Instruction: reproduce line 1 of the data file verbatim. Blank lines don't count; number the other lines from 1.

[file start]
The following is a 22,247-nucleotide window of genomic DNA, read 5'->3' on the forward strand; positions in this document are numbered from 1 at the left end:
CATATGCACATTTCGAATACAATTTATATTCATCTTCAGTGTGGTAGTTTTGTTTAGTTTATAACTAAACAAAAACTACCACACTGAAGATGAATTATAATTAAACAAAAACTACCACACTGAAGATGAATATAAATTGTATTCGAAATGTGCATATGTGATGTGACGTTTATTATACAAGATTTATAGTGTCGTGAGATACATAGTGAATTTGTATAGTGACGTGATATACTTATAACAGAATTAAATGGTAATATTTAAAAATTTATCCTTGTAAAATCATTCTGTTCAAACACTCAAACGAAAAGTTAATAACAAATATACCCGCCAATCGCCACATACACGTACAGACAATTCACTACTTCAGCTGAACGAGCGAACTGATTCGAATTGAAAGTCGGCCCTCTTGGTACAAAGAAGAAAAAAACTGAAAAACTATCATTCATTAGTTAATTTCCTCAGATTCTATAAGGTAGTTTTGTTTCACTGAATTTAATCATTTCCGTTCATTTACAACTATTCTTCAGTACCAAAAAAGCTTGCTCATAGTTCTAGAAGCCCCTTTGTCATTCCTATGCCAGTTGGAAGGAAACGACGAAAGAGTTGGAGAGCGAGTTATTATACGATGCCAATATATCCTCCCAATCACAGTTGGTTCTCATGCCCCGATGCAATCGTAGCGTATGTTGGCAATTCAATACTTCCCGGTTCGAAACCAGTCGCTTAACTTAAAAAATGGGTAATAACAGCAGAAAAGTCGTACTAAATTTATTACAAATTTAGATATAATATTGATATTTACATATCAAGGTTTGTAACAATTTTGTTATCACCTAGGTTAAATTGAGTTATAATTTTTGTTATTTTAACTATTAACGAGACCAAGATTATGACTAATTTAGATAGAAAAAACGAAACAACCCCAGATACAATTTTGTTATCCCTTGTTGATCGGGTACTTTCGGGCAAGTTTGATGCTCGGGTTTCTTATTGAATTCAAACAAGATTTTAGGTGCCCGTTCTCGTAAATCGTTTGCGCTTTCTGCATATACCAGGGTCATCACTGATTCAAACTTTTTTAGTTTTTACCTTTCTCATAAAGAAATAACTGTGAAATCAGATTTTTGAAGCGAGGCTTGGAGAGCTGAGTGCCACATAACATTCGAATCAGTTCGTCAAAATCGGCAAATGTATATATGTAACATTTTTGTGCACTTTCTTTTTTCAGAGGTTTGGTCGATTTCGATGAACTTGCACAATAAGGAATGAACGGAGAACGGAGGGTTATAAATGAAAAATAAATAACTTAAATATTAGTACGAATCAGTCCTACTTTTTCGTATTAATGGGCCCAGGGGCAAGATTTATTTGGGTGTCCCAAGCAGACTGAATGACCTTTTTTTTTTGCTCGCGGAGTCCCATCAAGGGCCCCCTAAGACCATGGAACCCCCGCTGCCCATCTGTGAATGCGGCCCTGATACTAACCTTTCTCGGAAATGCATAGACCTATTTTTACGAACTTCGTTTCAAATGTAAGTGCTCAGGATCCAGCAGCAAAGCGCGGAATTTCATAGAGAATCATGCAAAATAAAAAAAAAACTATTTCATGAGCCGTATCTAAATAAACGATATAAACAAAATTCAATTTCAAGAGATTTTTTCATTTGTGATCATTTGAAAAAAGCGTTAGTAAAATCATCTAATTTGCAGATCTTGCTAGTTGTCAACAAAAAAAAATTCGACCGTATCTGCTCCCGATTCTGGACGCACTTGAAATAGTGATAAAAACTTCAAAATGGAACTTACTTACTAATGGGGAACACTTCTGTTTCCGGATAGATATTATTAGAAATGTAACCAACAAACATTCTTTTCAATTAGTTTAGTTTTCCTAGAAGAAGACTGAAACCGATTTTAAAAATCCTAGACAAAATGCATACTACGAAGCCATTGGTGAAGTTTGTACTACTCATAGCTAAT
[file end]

The following is a 22,247-nucleotide window of genomic DNA, read 5'->3' on the forward strand; positions in this document are numbered from 1 at the left end: